Devlog 38 Release V03
In this session I’ll discuss the bugs I fixed, some enhancements, and documentation for FiveForths.
In release v0.3 I made quite a few changes, most importantly is regarding documentation, so let’s start there.
A new sub-directory was created, called docs/ which contains, you guessed it, documentation! It’s using a system called Diátaxis which was previously the Divio docs, which I believe were created by Daniele Procida. I’ve used it in previous projects over the last few years and have grown quite fond of it.
The major goal of those documents is to allow people to learn about FiveForths, to write their own Forth code and maybe even contribute some Assembly code. I’ll continue adding to it as needed, but please feel free to contribute any changes which may help (even typos in the docs).
The next important changes were some bug fixes. I opened 4 issues on GitHub and 1 pull request prior to rebase-merging into the master branch.
STORE bug in issue 14 was a real simple one. The
STORE) primitive should store
addr. I’m not sure how I overlooked it, but I somehow managed to reverse the order and found myself storing
x. I swear I tested it, so I reviewed devlog 32 and I realize my mistake. The code:
here @ latest @ !<Enter>
It had the arguments backwards! That command would normally try to store
LATEST (in a working Forth), but since it was reversed in my code (and in the example), it actually worked. It ended up storing
HERE and worked perfectly. Oops!
Here’s the fixed code in the
- lw t0, 0(sp) # load the DSP value (x) into temporary - lw t1, CELL(sp) # load the DSP value (addr) into temporary + lw t1, 0(sp) # load the DSP value (addr) into temporary + lw t0, CELL(sp) # load the DSP value (x) into temporary
TOIN bug in issue 13 was a bit more complex. In fact it didn’t affect the way FiveForths worked, as it only affected the result from using
>in in Forth code. With
>in it should actually store the buffer position in the
TIB, but in my case I was storing a memory address in
TOIN, so using
>in correctly would require one to subtract the value from
tib in order to obtain the real
I fixed this without changing too much code. The main thing I realized was that my usage of
TOIN within the assembly code was fine. I just needed to make sure the value it stored and loaded to/from memory was not an address.
The first change was to initialize
TOIN to zero rather than a memory address:
- sw t0, 0(t1) # initialize TOIN variable to contain TIB start address + sw zero, 0(t1) # initialize TOIN variable to contain zero
Next, when loading
TOIN, we need to add the address of
TIB so the rest of the code can function as usual. Let’s have a look at the interpreter:
- lw a1, 0(t3) # load TOIN address value into X working register + lw a1, 0(t3) # load TOIN value into X working register + add a1, a1, t2 # add TIB to TOIN to get the start address of TOIN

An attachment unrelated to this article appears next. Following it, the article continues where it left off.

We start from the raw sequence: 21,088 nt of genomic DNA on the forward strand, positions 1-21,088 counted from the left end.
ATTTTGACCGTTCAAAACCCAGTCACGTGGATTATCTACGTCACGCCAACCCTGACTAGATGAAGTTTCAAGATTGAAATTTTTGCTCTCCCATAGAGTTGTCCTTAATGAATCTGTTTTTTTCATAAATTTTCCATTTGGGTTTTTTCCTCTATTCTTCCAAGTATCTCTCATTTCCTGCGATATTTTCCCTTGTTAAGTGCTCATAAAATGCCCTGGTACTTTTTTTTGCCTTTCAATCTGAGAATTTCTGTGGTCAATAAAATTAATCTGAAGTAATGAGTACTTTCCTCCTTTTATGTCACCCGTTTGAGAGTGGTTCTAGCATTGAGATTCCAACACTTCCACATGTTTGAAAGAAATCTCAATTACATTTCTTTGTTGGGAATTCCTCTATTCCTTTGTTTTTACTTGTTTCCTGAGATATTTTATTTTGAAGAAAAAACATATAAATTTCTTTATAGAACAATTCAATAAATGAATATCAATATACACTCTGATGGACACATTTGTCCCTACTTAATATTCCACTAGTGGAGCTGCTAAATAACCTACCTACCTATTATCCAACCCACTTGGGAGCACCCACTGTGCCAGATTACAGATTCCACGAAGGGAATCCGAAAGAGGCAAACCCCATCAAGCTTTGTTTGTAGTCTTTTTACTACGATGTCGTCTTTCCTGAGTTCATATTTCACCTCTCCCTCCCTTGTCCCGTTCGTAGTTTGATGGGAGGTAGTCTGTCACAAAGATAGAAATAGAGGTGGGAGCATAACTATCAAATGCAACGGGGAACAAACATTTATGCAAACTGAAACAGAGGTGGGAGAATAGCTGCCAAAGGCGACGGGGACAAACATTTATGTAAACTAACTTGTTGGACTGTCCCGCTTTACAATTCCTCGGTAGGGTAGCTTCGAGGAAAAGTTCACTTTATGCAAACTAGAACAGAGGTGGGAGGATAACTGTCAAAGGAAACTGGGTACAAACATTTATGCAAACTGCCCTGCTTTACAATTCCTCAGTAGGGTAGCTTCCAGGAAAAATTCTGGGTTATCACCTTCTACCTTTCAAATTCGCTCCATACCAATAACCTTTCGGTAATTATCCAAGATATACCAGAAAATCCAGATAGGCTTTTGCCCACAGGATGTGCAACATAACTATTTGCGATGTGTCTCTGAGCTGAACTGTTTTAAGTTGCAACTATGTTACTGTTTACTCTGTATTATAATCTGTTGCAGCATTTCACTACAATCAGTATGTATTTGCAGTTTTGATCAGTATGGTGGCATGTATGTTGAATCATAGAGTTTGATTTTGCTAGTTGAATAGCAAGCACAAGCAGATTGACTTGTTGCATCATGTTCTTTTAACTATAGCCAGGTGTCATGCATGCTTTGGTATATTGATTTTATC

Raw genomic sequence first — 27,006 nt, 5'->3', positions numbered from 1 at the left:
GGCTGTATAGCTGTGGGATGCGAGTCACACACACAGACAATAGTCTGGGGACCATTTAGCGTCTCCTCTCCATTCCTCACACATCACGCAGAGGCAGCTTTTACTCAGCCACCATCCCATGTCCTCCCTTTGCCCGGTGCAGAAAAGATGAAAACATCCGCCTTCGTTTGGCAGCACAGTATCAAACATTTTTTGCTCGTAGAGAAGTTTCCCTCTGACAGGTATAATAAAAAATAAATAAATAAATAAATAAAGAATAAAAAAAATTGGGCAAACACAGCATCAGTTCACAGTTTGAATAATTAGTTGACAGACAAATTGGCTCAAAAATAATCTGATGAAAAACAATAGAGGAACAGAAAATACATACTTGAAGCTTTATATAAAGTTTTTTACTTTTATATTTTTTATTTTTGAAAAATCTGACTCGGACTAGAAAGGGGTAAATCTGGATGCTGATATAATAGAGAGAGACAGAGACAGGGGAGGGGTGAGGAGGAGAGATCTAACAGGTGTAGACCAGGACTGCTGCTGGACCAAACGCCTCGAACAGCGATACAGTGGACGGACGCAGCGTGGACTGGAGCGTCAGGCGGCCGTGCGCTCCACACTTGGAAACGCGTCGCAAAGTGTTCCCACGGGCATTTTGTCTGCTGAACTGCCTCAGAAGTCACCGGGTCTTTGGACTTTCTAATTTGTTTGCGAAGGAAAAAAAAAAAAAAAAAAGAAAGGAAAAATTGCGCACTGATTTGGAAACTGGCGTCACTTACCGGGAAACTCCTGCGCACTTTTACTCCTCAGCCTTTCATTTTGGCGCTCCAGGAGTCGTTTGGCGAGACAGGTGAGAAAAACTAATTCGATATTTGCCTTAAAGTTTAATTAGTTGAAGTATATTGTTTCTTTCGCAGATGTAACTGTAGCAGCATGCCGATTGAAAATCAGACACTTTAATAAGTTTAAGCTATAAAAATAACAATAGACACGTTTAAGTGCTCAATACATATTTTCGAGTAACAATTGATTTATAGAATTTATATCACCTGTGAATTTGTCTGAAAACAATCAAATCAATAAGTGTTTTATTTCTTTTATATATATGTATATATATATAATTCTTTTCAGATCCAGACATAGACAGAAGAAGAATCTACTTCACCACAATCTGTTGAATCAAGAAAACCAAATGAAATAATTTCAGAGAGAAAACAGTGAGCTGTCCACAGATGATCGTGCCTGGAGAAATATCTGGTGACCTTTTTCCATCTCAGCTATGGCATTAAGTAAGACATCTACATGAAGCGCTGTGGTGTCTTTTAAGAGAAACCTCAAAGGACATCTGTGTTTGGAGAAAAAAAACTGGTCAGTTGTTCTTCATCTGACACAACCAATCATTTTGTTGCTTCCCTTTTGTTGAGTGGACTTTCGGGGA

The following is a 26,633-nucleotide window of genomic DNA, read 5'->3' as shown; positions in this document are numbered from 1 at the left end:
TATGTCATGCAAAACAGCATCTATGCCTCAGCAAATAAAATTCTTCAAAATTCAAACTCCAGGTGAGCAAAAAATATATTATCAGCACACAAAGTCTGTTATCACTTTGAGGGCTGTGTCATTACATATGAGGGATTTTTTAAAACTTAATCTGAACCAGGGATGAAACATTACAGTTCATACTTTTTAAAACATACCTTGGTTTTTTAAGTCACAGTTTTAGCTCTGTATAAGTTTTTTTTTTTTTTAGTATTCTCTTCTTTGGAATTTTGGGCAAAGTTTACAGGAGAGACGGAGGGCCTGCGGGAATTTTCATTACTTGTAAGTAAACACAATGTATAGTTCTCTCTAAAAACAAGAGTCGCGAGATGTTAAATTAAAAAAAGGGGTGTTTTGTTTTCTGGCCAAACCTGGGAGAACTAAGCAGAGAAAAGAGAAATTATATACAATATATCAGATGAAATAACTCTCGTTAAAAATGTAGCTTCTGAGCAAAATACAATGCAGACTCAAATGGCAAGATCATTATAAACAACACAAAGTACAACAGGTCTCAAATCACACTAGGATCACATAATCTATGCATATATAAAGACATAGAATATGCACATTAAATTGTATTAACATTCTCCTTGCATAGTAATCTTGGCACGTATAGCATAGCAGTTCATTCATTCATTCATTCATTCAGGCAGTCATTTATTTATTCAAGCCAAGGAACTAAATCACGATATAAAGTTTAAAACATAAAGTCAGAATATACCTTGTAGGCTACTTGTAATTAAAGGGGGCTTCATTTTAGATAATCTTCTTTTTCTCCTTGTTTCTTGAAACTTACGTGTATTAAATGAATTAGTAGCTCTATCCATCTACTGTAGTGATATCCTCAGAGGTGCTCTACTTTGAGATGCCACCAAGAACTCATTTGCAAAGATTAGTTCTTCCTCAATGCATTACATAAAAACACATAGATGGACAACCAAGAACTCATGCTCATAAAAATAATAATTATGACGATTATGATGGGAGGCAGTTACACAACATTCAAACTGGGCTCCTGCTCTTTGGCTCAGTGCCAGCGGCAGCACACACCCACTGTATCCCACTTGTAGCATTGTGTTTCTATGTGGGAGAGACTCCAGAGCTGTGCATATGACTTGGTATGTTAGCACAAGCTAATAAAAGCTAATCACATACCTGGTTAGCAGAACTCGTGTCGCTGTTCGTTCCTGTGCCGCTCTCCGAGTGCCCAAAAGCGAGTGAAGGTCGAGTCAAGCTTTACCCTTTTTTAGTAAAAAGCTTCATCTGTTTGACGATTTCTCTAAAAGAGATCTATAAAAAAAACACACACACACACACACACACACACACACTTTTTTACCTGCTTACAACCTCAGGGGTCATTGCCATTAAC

Then, when storing
TOIN, we need to subtract the address of
+ li t2, TIB # load TIB memory address add t0, a0, a1 # add the size of the token to TOIN + sub t0, t0, t2 # subtract the address of TOIN from TIB to get the new size of TOIN sw t0, 0(t3) # move TOIN to process the next word in the TIB
See? Here we load
TIB into a temporary because it wasn’t available elsewhere, so we add the size of the token, then we subtract the value of
TIB to obtain the real size of
TOIN before storing it back into the variable. That’s a mouthful but it works and was super easy to implement and validate. I made the same change in
COLON (which also manipulates
TOIN) and we’re good to go.
Two of the enhancements I focused on were to ensure the user dictionary and data/return stacks don’t overflow (or underflow). We want to make sure our code stays within the memory boundaries assigned to them.
Another enhancement was regarding error handling, and I’m quite happy about this one. In sectorforth there’s practically no error handling and many Forths are somewhat cryptic about what’s going on. We want to know why something went wrong, so let’s add some proper error messages.
I noticed the code for
error, ok, reboot was quite similar, and I wanted to add other types of messages, so the first step was to create a new macro to print error messages:
# print a message .macro print_error name, size, jump .balign CELL err_\name : la a1, msg_\name # load string message addi a2, a1, \size # load string length call uart_print # call uart print function j \jump # jump when print returns .endm
It’s fairly simple, all it does is generate a label (ex:
err_error), code for loading a string message (ex: under the label
msg_error), printing the message, and then jumping to a label specified as an argument.
It would be used like this:
print_error error, 4, reset msg_error: .ascii " ?\n"
When there’s a jump to the label
err_error, it will load the ASCII error message stored in
msg_error, add its size (
4), print it to the UART, then jump to the
I defined similar code for other messages as well: